Christopher, Robert C.
July 1978
Foreign Affairs;Jul1978, Vol. 56 Issue 4, p857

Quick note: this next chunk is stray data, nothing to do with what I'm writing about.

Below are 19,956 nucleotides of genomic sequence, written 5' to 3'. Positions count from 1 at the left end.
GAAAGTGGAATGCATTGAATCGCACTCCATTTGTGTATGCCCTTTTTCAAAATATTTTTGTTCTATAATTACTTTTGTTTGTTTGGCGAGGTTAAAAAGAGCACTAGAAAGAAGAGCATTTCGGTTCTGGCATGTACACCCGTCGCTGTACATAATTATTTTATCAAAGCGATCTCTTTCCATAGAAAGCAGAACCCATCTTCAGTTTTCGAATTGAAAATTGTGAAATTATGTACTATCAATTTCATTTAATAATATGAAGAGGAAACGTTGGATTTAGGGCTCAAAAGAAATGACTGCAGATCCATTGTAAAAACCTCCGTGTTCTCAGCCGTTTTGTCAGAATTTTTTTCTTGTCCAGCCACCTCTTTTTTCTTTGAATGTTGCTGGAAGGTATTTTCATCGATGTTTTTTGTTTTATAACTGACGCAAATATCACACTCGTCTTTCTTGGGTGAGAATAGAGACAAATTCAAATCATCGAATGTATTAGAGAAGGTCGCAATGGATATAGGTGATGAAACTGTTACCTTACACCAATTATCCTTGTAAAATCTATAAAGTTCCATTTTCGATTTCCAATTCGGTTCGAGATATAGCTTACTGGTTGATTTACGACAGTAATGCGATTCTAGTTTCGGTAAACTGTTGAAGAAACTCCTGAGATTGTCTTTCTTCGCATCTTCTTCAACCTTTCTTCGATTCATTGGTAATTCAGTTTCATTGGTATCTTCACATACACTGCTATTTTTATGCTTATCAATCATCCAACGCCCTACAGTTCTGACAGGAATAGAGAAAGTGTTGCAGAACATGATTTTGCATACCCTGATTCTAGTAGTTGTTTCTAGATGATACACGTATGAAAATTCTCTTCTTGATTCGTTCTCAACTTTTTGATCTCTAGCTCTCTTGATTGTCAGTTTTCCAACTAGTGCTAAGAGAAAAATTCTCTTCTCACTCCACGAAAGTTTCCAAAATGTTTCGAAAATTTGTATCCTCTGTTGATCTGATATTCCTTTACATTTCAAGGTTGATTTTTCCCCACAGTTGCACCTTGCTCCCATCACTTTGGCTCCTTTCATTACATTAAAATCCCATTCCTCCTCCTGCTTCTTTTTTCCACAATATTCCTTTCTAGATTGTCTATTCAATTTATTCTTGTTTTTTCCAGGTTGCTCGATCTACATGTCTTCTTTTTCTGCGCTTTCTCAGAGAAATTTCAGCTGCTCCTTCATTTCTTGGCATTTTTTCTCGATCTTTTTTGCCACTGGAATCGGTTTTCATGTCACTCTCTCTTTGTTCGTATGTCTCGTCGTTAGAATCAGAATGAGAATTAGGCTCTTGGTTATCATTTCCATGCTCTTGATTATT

The article examines the relationship between the United States and Japan under the administration of Prime Minister Fukuda of Japan and U.S. President Jimmy Carter. Both the president of one of Japan's industrial concerns and a politician expressed their views of current Japan-U.S. tensions; Japan, they said, was at fault for having concentrated its exports to the U.S. in product lines such as steel, motor vehicles and electronic equipment. And while they concurred in the suggestion that the U.S. might be at fault for failing to curb its oil imports or to produce goods as acceptable to consumers as those it has been importing from Japan, they felt that this was irrelevant and that the question was what Japan could do to appease U.S. anger. Another issue that could come back to inflict damage on U.S.-Japanese relations had its origins in Carter's decision to try to forestall further nuclear proliferation by securing worldwide renunciation of the use of fast breeder reactors. The international monetary situation could also adversely affect Japan's drive for growth. Fukuda's device for stimulating the Japanese economy is increase in government expenditure, but how much effect such government expenditure has will depend in part on the behavior of Japan's consumers.


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